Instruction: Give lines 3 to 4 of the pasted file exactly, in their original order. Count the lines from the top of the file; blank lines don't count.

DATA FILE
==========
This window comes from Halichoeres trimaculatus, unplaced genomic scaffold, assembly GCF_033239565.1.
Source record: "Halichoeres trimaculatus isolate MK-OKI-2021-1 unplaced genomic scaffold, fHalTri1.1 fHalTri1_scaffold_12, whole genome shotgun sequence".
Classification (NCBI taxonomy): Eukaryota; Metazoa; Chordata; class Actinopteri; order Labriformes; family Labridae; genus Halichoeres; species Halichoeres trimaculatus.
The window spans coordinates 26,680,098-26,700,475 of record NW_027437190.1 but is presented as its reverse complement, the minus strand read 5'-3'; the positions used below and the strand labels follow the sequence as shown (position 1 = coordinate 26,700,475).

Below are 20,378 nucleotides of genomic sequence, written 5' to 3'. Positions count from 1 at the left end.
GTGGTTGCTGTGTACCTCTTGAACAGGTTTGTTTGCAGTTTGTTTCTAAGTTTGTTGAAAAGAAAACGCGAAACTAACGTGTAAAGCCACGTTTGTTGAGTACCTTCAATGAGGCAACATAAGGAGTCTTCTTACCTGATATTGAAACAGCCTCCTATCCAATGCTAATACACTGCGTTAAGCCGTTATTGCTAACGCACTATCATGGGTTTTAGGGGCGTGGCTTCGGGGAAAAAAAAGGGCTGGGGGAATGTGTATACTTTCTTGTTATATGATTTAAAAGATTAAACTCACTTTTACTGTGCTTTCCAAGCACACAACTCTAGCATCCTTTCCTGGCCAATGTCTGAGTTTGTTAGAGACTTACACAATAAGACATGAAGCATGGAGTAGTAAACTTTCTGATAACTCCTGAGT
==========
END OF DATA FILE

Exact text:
Classification (NCBI taxonomy): Eukaryota; Metazoa; Chordata; class Actinopteri; order Labriformes; family Labridae; genus Halichoeres; species Halichoeres trimaculatus.
The window spans coordinates 26,680,098-26,700,475 of record NW_027437190.1 but is presented as its reverse complement, the minus strand read 5'-3'; the positions used below and the strand labels follow the sequence as shown (position 1 = coordinate 26,700,475).